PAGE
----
Robin Vollmar

Robin Vollmar

It Always Repeats (II), 2015

The changeable and dynamic subjects of your work reminds me of Arthur Schopenhauer's statements and his pendulum theory. While your artistic research was going on, how and in what way did your studies in philosophy influence your work?
It is interesting that you say that. Schopenhauer's statements do have a lot of influence on me and I was always attracted to his misanthropic and pessimistic view towards the human race. It is fascinating how contemporary his theories are now, especially the theory of the pendulum of suffering which you just mentioned. We are all attracted by our goals and wishes in life but once we succeed in them the happiness fades away quickly and everything starts again in an endless pendulum of sorrow. However, Schopenhauer´s statements and the theories of existential philosophy with representatives such as Jean Paul Sartre and Albert Camus really had a big impact on me. These theories changed my subjective outlook towards my environment and my perceptions in general. Accordingly, this view directly influences the aesthetic I want to create.  

Could you please explain to me why the print medium is more expressive for you than painting or other visual art mediums?
First, I might have to explain a little about the way I use the print medium. In general, the medium is meant to duplicate works of art. This is the biggest difference in my work because I always just have one piece after the creation process. For me, it’s impossible to recreate the piece in the same way. Accordingly, this new interpretation of the printing press and the print medium itself, which is so old, holds a certain fascination to me. Also, the unpredictable side and the imperfection which goes hand in hand with this approach attracts me. In the digital age we live in, it’s so easy to create something perfect. But perfection never touched me on any kind of level. Besides, the medium has a really unique aesthetic which is not achievable with any other visual medium. I have always been attracted by this cold, dark and hard aesthetic and the potential to create subjective narratives, which is also very important to me. Therefore, the reason why I chose print is very subjective so I cannot describe it one hundred percent rationally, but it comes back to the topics in life which concern me.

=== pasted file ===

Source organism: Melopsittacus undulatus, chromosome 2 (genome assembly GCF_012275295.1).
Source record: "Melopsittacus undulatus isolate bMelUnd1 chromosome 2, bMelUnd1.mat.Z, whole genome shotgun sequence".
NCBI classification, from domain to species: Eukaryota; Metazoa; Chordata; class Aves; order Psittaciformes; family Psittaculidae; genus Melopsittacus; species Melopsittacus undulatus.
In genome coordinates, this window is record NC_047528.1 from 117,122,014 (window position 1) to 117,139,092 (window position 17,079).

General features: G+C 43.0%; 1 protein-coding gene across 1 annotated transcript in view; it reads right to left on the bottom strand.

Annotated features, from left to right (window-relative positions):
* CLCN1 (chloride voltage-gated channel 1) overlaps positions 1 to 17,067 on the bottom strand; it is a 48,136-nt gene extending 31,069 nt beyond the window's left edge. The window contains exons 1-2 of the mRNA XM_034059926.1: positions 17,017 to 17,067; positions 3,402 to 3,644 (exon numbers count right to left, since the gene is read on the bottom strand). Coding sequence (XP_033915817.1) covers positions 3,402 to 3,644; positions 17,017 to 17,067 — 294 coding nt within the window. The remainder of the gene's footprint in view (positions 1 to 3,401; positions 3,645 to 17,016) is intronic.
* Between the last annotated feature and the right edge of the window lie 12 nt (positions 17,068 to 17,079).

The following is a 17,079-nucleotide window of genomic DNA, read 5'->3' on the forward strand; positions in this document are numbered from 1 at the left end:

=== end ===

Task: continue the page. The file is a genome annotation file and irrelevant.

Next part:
You said that most of your work analyzes social behavior patterns such as isolation and separation and we can nimbly find them observing the slices that contrasts make on your painted geometry, or in the heavy distance made by black shapes. But could these elements have been tied up with the ideas of a continuous evolution of the material from a state to an intangible one?
”Intangible” is a very interesting word in this sense. For me, it is very exiting where our society is going with new technology and especially the internet. The change of our social interaction is already huge. We have so much information about people before we even meet them. This knowledge affects social interaction enormously. It is very scary how people do not care about the amount of information available on them. Moreover, this technology is very new and is still unpredictable in terms of where it is heading and how it will develop.

Could you say that your country directly interacts with your art concept? How?
I would highly agree to the conclusion of Richard Wollheim that artists always depend on their context. Regarding this point, it`s not just my country that influences my art; my social environment, history and beliefs are conceptual elements which also contribute to my art.

It Always Repeats (I), 2015

It Always Repeats (III), 2015

Time And Change (I), 2015

Time And Change (II), 2015

Time And Change (III), 2015

Time Is Passing By (I), 2015

It Always Repeats (IV), 2015

It Always Repeats (V), 2015

It Always Repeats (VII), 2015


Interview by Alice Manieri

Courtesy of the Artist
Robin Vollmar


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Mirja Busch

Kensuke Koike

Kensuke Koike